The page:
The good news is that it is free, open source, and powerful enough to do most anything I'd think you would want to do.

I really liked PageMaker, but haven't used InDesign enough to have a strong opinion on it.
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Steve Bode
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This is a rather timely post for me since I'm ready to port my own game out of Word and use a real DTP tool. I was looking at InDesign (I have access to the CS5 version on my work laptop) but was also concerned about the learning curve. I'm very familiar with Photoshop, but have almost no experience with InDesign. I never even considered MS Publisher an option since I thought it was just for brochures and newsletters, but after I read Jacob Wood's recommendation I checked out MS Publisher and found it is more intuitive and would probably meet my needs. That said, if I'm going to make the effort to really learn how to work with a DTP I might still go the InDesign route. It's always nice to work on a project like this and be able to take away a new skill set, and I believe InDesign experience looks better on a resume than MS Publisher.

One quick question, I read somewhere that you can't create tables in InDesign, that you essentially have to take a screen capture of the table in Word, save as a graphic, the import into InDesign, is this true?

-Steve
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Eloy Lasanta
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sabode wrote:
One quick question, I read somewhere that you can't create tables in InDesign, that you essentially have to take a screen capture of the table in Word, save as a graphic, the import into InDesign, is this true?


Very very very untrue. As a matter of fact, I spent most of my night last night working on tables for Mermaid Adventures (http://kck.st/zDOhIg). So, yes, tables are fully supported in InDesign.

-Eloy
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I can further add that importing tables from Word and even plain html works fine in CS 3. (Haven't tried in CS 5.5)
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Jacob Wood
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I wanted to make a few updates here, since I've been fiddling around with various DTP programs as of late. I've tried MS Publisher, Scribus, and PagePlus Starter Edition, and here are some initial impressions for each.

MS Publisher: It's great for building brochures, flyers, and even character sheets (I used it to make the Colors of Grey character sheet) but seems to have problems importing Word documents and keeping all of my formatting. I've tried importing small documents and the text moves over just fine, but I'd prefer to not have to re-format all of my text that I spent time setting up Word stylesheets for in the first place. I"d think that since it's the same version of MS Office that I use for Word it'd "just work," but that's not the case.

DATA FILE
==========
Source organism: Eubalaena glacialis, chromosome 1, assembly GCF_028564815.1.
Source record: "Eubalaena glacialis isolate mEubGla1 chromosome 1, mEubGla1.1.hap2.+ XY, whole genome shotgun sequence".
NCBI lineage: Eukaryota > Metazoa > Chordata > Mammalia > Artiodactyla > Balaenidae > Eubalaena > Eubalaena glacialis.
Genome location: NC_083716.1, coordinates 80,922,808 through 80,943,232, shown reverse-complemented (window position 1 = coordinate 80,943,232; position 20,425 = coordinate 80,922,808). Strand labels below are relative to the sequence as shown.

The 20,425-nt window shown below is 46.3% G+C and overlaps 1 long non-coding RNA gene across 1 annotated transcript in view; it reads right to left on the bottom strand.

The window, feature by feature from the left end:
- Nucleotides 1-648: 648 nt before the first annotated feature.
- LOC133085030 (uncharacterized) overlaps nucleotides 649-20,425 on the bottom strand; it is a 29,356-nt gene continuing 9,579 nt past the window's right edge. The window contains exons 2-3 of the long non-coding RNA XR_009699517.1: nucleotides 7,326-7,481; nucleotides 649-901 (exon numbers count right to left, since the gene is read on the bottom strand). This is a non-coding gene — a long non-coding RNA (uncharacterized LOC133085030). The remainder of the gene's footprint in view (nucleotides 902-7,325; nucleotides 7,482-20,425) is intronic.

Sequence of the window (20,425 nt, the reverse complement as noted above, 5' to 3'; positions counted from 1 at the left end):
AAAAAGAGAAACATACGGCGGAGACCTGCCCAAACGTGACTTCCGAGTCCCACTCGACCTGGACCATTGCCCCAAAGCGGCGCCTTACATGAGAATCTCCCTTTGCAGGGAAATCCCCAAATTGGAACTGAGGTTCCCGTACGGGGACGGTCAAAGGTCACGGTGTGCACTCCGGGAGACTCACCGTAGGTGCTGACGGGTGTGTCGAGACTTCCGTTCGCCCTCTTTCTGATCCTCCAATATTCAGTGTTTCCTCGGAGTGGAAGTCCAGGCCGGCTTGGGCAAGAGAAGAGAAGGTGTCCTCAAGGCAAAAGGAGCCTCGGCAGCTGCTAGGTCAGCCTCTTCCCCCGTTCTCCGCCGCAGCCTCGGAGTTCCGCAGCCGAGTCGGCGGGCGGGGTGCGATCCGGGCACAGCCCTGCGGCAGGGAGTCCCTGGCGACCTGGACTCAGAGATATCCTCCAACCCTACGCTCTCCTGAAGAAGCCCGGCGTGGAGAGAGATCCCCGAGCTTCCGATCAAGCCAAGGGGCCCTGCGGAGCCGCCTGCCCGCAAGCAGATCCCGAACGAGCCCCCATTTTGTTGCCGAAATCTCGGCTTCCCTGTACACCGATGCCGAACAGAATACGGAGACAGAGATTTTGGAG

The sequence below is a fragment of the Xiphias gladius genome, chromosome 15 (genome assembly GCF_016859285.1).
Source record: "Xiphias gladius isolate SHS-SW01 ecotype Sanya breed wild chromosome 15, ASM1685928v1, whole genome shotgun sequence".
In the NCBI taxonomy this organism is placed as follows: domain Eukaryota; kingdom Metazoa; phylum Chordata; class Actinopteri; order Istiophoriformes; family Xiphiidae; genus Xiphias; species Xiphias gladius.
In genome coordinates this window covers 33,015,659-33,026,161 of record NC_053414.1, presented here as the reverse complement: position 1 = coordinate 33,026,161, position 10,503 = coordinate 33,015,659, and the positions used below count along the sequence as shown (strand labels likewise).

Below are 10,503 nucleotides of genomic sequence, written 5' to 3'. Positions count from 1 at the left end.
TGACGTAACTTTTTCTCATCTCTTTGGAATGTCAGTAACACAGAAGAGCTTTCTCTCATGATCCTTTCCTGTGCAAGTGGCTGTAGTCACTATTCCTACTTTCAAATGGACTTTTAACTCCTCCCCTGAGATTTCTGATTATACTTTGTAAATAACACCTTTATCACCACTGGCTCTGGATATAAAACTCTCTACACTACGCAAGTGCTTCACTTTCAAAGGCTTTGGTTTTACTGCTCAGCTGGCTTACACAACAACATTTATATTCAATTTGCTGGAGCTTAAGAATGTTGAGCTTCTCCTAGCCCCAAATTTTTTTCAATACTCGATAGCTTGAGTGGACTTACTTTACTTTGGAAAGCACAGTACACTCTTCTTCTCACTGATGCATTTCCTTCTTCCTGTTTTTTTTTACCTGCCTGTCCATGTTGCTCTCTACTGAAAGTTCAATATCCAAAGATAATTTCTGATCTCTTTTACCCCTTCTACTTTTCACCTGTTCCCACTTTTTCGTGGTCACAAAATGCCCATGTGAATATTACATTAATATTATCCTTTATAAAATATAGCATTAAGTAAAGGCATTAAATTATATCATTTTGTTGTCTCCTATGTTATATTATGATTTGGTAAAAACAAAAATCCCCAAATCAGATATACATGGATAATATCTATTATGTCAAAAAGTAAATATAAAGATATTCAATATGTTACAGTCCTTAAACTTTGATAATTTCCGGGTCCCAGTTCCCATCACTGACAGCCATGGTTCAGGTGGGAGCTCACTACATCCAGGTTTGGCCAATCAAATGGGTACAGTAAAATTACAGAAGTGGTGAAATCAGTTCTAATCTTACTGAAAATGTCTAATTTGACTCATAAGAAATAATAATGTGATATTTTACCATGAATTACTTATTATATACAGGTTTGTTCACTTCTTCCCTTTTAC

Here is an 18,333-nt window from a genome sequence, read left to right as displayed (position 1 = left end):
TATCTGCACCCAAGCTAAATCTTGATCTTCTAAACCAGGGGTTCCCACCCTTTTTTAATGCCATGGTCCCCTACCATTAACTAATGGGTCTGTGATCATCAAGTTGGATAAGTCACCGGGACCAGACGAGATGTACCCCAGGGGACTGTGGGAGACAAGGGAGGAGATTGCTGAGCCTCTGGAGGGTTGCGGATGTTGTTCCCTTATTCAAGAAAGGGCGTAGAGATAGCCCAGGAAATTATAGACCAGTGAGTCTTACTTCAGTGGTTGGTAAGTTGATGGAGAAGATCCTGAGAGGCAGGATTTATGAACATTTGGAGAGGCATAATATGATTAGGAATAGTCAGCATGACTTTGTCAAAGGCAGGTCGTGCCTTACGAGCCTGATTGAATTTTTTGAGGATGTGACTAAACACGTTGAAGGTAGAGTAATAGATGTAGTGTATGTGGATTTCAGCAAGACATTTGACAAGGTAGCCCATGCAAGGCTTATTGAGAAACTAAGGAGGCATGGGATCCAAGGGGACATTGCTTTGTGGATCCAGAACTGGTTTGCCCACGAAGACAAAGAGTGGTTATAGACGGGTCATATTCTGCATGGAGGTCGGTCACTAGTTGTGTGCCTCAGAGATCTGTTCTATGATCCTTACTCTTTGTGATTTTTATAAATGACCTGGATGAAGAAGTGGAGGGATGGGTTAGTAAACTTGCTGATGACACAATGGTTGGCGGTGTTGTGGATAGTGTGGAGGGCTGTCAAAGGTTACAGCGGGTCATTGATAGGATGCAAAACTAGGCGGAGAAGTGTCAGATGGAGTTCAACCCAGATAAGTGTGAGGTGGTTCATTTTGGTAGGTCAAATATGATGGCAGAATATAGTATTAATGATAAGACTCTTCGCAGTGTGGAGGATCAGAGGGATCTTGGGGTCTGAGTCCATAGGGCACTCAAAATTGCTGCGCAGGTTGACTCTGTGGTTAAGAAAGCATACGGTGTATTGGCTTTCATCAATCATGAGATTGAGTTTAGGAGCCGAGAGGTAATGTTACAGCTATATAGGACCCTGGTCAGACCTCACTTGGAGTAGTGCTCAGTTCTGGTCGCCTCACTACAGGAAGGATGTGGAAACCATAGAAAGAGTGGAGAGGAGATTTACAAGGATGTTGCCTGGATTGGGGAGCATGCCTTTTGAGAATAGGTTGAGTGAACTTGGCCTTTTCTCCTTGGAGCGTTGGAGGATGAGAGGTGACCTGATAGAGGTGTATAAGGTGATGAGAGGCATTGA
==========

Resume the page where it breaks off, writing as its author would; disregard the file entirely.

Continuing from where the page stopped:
Scribus: If I about pulled my hair out with this one. I've done a lot of research and read/watched a lot of tutorials about Scribus, and it just isn't doing it for me. I downloaded 1.4.0 and it just doesn't seem to do a very good job of importing text at all.

For starters, if you're using Word you have to save your files as .ODT or Scribus will simply snub its nose at you. It will import .DOC (but not .DOCX) as plain text only, meaning all of that hard formatting work is gone. So I saved as .ODT, imported it into Scribus, and got nothing but illegible, fuzzy text all over the screen. In Edit Text mode I was able to read all of the text and presumably work with my stylesheets, but going back to the document window proved pointless because the text was so illegible that I couldn't make out any changes anyway. The tutorial video I watched about this didn't seem to have any problems importing text from OpenOffice, but even after trying everything *exactly* as the tutorial video did I got the same results.

Problems with my version/Windows version/other software interactions? I don't know, but I'm not about to import a 170+ page document and re-format everything from scratch.

PagePlus SE: This actually seems like a really solid program. I was able to import from Word and, though it didn't keep al of my styles in tact, it was able to keep the general idea; all of my bold, italics, and font sizes imported jsut fine, but I did have to re-set my fonts. Of the three programs I've tried so far, it seems like it would be the least difficult to import a Word document and just get started on the layout.